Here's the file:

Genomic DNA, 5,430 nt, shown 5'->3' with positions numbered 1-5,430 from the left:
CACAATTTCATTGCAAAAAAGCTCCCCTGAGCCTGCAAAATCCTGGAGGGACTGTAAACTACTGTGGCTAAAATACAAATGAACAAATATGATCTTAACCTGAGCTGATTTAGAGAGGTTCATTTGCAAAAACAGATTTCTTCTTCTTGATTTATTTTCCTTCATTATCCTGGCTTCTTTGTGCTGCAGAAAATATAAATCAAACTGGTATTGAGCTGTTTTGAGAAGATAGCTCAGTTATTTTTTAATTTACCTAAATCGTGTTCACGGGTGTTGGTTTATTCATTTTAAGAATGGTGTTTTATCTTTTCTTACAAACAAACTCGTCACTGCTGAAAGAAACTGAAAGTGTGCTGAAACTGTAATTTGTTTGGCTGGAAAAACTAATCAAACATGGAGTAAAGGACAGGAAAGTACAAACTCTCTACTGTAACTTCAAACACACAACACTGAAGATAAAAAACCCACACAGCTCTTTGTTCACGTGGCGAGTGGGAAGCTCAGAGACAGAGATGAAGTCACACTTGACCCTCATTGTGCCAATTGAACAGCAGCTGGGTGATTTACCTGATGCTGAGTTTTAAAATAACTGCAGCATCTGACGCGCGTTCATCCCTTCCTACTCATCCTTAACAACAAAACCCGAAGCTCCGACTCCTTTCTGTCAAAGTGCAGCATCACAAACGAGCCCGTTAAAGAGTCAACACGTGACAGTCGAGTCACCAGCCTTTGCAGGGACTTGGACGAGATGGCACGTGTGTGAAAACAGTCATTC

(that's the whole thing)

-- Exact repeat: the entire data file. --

Genomic DNA, 5,430 nt, shown 5'->3' with positions numbered 1-5,430 from the left:
CACAATTTCATTGCAAAAAAGCTCCCCTGAGCCTGCAAAATCCTGGAGGGACTGTAAACTACTGTGGCTAAAATACAAATGAACAAATATGATCTTAACCTGAGCTGATTTAGAGAGGTTCATTTGCAAAAACAGATTTCTTCTTCTTGATTTATTTTCCTTCATTATCCTGGCTTCTTTGTGCTGCAGAAAATATAAATCAAACTGGTATTGAGCTGTTTTGAGAAGATAGCTCAGTTATTTTTTAATTTACCTAAATCGTGTTCACGGGTGTTGGTTTATTCATTTTAAGAATGGTGTTTTATCTTTTCTTACAAACAAACTCGTCACTGCTGAAAGAAACTGAAAGTGTGCTGAAACTGTAATTTGTTTGGCTGGAAAAACTAATCAAACATGGAGTAAAGGACAGGAAAGTACAAACTCTCTACTGTAACTTCAAACACACAACACTGAAGATAAAAAACCCACACAGCTCTTTGTTCACGTGGCGAGTGGGAAGCTCAGAGACAGAGATGAAGTCACACTTGACCCTCATTGTGCCAATTGAACAGCAGCTGGGTGATTTACCTGATGCTGAGTTTTAAAATAACTGCAGCATCTGACGCGCGTTCATCCCTTCCTACTCATCCTTAACAACAAAACCCGAAGCTCCGACTCCTTTCTGTCAAAGTGCAGCATCACAAACGAGCCCGTTAAAGAGTCAACACGTGACAGTCGAGTCACCAGCCTTTGCAGGGACTTGGACGAGATGGCACGTGTGTGAAAACAGTCATTC